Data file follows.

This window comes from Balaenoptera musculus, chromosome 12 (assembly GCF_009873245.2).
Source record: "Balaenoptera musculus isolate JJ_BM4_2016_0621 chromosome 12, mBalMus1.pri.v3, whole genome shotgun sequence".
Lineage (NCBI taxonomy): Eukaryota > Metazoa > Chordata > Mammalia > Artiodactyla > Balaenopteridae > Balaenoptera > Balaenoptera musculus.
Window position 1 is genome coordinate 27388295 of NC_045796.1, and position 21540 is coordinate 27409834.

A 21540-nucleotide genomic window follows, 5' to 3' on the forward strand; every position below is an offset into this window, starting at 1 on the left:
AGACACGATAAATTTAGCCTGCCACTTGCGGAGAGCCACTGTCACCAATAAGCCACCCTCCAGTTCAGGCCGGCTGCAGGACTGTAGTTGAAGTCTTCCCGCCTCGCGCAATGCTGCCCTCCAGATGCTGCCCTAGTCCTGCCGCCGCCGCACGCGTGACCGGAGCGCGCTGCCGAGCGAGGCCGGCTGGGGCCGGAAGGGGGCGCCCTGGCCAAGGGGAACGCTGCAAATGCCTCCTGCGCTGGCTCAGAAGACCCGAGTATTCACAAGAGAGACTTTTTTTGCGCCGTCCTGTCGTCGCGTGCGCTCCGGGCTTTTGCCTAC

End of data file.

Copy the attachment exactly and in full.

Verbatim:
This window comes from Balaenoptera musculus, chromosome 12 (assembly GCF_009873245.2).
Source record: "Balaenoptera musculus isolate JJ_BM4_2016_0621 chromosome 12, mBalMus1.pri.v3, whole genome shotgun sequence".
Lineage (NCBI taxonomy): Eukaryota > Metazoa > Chordata > Mammalia > Artiodactyla > Balaenopteridae > Balaenoptera > Balaenoptera musculus.
Window position 1 is genome coordinate 27388295 of NC_045796.1, and position 21540 is coordinate 27409834.

A 21540-nucleotide genomic window follows, 5' to 3' on the forward strand; every position below is an offset into this window, starting at 1 on the left:
AGACACGATAAATTTAGCCTGCCACTTGCGGAGAGCCACTGTCACCAATAAGCCACCCTCCAGTTCAGGCCGGCTGCAGGACTGTAGTTGAAGTCTTCCCGCCTCGCGCAATGCTGCCCTCCAGATGCTGCCCTAGTCCTGCCGCCGCCGCACGCGTGACCGGAGCGCGCTGCCGAGCGAGGCCGGCTGGGGCCGGAAGGGGGCGCCCTGGCCAAGGGGAACGCTGCAAATGCCTCCTGCGCTGGCTCAGAAGACCCGAGTATTCACAAGAGAGACTTTTTTTGCGCCGTCCTGTCGTCGCGTGCGCTCCGGGCTTTTGCCTAC